The Department of Justice has come under fire for circulating a memo that suggested parents could be considered domestic terrorists for exercising their constitutionally protected right to protest against the decisions of local school boards.
Now, unearthed internal documents from the FBI indicate that federal authorities are using otherwise innocuous terms and phrases used extensively online to determine whether a person might be a violent extremist.
According to data obtained through a Freedom of Information Act request by the Heritage Foundation’s Oversight Project, the bureau has been monitoring certain words in hopes of finding individuals involved in “involuntary celebate violent extremism” as well as “racially or ethnically motivated violent extremism.”
As for the first category, the FBI reportedly believes that individuals commonly referred to as “incels” — short for “involuntarily celebate” — could be using certain slang terms to signal a desire to “commit violence in support of their beliefs that society unjustly denies them sexual or romantic attention, to which they believe they are entitled.”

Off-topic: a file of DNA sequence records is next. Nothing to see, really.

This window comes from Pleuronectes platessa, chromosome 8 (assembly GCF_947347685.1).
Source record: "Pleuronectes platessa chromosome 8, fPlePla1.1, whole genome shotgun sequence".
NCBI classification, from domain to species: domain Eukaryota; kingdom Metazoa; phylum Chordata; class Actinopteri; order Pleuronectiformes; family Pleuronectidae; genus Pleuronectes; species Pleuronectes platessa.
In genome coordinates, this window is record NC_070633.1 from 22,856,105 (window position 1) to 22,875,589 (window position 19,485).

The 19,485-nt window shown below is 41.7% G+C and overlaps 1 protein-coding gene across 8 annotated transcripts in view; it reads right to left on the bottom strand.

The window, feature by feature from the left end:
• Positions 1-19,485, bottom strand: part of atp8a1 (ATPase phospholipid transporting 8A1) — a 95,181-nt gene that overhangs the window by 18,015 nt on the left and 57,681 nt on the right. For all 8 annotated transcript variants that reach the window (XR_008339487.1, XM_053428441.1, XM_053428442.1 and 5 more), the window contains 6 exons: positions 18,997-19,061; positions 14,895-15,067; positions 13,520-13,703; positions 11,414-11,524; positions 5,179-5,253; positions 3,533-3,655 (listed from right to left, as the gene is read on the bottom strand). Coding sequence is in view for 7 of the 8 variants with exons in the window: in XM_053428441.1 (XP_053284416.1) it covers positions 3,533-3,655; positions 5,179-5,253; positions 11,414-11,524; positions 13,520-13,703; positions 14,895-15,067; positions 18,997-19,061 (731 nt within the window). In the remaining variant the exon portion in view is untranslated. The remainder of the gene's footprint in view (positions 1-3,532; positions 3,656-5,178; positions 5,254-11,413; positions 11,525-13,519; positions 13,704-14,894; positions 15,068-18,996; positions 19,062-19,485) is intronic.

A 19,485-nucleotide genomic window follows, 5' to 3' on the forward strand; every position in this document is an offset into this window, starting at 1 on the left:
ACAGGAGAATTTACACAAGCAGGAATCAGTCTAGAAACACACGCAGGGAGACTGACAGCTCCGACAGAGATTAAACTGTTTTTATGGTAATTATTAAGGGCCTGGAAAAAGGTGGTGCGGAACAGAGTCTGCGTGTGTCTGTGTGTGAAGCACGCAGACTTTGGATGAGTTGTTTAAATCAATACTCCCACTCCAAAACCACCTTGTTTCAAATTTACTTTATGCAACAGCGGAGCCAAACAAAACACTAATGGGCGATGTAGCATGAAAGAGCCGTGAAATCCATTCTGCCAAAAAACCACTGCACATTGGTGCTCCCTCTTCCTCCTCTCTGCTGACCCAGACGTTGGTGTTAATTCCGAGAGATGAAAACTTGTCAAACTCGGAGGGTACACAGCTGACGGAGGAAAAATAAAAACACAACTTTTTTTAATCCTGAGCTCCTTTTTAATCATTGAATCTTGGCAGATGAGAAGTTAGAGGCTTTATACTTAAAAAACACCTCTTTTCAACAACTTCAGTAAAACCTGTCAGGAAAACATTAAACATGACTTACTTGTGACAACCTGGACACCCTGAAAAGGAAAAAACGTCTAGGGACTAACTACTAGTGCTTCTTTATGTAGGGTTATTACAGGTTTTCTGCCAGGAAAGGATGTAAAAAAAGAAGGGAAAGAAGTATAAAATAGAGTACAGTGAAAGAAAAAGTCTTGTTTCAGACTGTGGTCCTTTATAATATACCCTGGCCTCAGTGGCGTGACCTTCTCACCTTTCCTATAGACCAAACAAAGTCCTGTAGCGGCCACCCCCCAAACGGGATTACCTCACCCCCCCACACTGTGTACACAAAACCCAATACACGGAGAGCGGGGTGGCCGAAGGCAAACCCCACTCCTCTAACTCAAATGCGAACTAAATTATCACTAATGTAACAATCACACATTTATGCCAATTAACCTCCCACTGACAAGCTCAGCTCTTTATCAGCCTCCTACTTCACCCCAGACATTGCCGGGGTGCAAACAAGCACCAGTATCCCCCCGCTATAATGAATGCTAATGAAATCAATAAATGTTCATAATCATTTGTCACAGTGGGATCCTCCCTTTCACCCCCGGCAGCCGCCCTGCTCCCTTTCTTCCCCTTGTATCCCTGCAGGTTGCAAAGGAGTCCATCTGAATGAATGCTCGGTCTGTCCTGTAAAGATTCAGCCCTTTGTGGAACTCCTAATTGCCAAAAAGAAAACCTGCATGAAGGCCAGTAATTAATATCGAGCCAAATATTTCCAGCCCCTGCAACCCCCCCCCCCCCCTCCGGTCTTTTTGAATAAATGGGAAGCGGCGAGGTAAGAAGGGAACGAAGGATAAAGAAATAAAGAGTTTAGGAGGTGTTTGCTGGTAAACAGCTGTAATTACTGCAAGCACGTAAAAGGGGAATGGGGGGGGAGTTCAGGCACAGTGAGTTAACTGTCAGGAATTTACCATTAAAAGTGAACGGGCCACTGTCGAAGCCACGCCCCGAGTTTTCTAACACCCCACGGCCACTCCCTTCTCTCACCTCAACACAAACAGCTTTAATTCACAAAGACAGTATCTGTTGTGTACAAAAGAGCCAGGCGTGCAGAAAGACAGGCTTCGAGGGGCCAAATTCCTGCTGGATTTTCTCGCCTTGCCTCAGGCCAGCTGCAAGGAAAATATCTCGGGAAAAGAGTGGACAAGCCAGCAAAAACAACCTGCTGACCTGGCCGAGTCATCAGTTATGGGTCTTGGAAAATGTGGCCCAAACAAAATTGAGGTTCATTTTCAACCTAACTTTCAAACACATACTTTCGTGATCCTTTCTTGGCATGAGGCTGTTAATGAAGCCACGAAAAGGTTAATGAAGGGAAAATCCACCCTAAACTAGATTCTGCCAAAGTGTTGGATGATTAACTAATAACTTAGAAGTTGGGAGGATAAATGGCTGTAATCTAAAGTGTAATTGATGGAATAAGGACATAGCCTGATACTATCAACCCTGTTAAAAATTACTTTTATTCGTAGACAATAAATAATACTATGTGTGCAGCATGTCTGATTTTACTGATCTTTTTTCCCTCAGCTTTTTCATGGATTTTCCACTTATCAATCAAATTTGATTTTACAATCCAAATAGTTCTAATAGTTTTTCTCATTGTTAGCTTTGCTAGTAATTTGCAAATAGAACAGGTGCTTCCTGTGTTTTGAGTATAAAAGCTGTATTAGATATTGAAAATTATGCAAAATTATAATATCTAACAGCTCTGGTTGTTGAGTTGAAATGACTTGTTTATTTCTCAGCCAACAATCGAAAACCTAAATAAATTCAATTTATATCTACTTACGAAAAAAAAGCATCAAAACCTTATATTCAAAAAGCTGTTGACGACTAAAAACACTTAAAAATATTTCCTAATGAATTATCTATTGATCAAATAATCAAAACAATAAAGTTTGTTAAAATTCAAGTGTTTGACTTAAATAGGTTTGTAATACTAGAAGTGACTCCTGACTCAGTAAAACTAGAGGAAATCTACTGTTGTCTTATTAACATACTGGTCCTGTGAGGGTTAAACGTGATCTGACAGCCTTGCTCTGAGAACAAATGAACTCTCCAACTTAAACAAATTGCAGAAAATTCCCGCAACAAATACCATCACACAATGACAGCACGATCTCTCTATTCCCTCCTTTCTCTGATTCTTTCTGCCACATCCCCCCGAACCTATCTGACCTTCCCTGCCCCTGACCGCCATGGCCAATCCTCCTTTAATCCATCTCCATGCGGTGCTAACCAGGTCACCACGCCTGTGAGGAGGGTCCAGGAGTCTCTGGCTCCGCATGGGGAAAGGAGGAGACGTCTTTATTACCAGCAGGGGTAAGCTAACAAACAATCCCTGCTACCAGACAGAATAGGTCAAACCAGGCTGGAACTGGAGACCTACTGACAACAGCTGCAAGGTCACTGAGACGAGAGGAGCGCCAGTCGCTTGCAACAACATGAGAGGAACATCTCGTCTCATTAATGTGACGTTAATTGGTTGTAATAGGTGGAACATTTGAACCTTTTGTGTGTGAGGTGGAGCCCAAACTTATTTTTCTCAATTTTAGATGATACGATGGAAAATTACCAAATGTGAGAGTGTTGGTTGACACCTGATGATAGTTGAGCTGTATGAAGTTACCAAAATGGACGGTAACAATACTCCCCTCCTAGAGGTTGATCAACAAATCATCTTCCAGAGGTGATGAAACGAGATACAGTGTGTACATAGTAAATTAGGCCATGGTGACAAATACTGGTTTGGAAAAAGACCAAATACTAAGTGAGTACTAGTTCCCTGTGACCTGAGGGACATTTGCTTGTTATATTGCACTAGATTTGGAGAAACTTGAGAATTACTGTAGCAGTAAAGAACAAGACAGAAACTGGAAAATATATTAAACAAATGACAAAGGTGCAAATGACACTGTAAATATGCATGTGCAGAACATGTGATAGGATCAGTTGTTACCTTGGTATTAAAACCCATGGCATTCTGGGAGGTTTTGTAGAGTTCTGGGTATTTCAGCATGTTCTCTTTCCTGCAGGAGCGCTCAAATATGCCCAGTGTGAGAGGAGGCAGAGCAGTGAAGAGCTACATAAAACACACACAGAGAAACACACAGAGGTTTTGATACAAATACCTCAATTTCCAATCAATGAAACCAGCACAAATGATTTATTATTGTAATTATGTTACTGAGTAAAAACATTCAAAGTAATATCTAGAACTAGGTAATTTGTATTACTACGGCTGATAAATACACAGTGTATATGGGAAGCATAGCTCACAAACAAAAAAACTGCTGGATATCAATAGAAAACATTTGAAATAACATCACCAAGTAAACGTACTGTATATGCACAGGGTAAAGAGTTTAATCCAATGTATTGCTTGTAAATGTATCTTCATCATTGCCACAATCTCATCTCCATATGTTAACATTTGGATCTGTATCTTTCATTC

Of course, many of the terms listed under the agency’s “threat overview” are frequently used by online commentators of various backgrounds.
— Oversight Project (@OversightPR) April 3, 2023
The internal documents acknowledge that “most incels do not engage in violence,” but cited “at least five lethal attacks” in the U.S. and Canada by individuals identified as incels.
FBI documents also include several other phrases that could land users on a list of potential extremists with racist motivations.
Using “red pill,” which dates back to an option presented in the 1999 film “The Matrix” to allow a person to see the truth, is seen by the FBI as evidence of “a belief … that society is corrupt, and that the believer is a victim of this corruption.”
Furthermore, the bureau asserts that “taking the red pill or becoming ‘red-pilled’ indicates the adoption of racist, anti-Semitic, or fascist beliefs.”
Another common term included in the list is “based,” which the FBI defines as a way to “refer to someone who has been converted to racist ideology, or as a way of indicating ideological agreement.”
“This is all part and parcel of what we have seen over the past several years, of weaponizing government to attack the First Amendment,” said former Assistant Treasury Secretary Monica Crowley.